Police investigating phone-hacking and corruption allegations at News International have been seconded from ‘sensitive terrorist units”, according to The Sun’s associate editor Trevor Kavanagh.
The Sun columnist has also claimed there are ‘people who will stop at nothing to destroy News International’and that ‘they will not be satisfied until The Sun is closed”.
In an interview on BBC Radio Four’s World at One Kavanagh stood by claims made in today’s Sun that there was a witch-hunt against News International, saying: ‘When you have 171 police, some of them taken off extremely sensitive duties in relation to counter-terrorism, the biggest squad of police ever mobilised in any crime investigation in the history of Britain, including the Lockerbie bombing,’he said.
‘When you have 30 journalists arrested at dawn, arrested, put on police bail with indefinite limits on what they can do in terms of earning a living, I think that you have to wonder what’s behind it all. I think that witch-hunt is not an unreasonable definition of this exercise.”
Kavanagh added: “So far no one has been charged with paying police officers and as far as I know no evidence points to a potential charge on that basis. So I think we’re jumping the gun here.”
He suggested that some of the officers involved in the police investigations into News International ‘are being seconded from sensitive terrorist units at a time when we’re preparing for the Olympic Games and potential of a mass suicide attack”.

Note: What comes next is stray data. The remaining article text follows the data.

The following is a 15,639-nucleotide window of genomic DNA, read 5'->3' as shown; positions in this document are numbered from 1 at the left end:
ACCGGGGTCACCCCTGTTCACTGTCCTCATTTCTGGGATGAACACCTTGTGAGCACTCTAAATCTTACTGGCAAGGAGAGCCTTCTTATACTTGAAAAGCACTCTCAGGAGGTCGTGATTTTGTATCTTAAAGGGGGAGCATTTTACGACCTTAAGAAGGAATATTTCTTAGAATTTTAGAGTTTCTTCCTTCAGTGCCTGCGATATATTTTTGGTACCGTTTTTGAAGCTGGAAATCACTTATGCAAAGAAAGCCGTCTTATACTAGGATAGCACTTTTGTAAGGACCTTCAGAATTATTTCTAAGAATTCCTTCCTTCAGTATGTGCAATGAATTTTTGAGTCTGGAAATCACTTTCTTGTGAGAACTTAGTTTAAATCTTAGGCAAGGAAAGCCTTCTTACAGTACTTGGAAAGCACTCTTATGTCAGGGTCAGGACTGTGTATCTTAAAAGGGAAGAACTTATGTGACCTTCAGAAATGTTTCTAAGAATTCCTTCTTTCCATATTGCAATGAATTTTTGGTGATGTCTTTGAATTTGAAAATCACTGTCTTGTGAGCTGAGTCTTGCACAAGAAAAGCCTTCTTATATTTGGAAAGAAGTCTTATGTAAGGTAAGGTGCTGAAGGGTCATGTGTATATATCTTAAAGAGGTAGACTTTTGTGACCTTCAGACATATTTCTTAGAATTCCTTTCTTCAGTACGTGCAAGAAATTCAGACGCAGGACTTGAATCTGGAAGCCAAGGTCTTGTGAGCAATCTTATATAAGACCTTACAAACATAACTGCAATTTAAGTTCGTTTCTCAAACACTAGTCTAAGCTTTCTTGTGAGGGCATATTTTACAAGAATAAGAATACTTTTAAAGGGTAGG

The Met said it was preparing a response to Kavanagh’s comments.
He later suggested that if charges were brought against journalists then their likely defence would be that they acted in the public interest, arguing that “they are acting in the interests of the public, in the interests of their readers and, indeed, in the interests of journalism and newspapers generally”.
If the police were focusing on payments for stories their investigation would ‘spread and involve every single newspaper in Fleet Street, tabloid or otherwise”, said Kavanagh.
There are reporters on papers, including those who were ‘leading the charge against’The Sun, who ‘deploy exactly the same methods and procedures of trying to unearth stories which are in the public interest”.
Asked if there was any possibility the paper could close, he replied: ‘No, absolutely not.”
There was ‘no justification’for such a move, which would be ‘catastrophe for the British media, for the newspaper world and even possibly for the BBC… if an action which at this stage suggests no actual guilt should be regarded as grounds for closing newspapers”.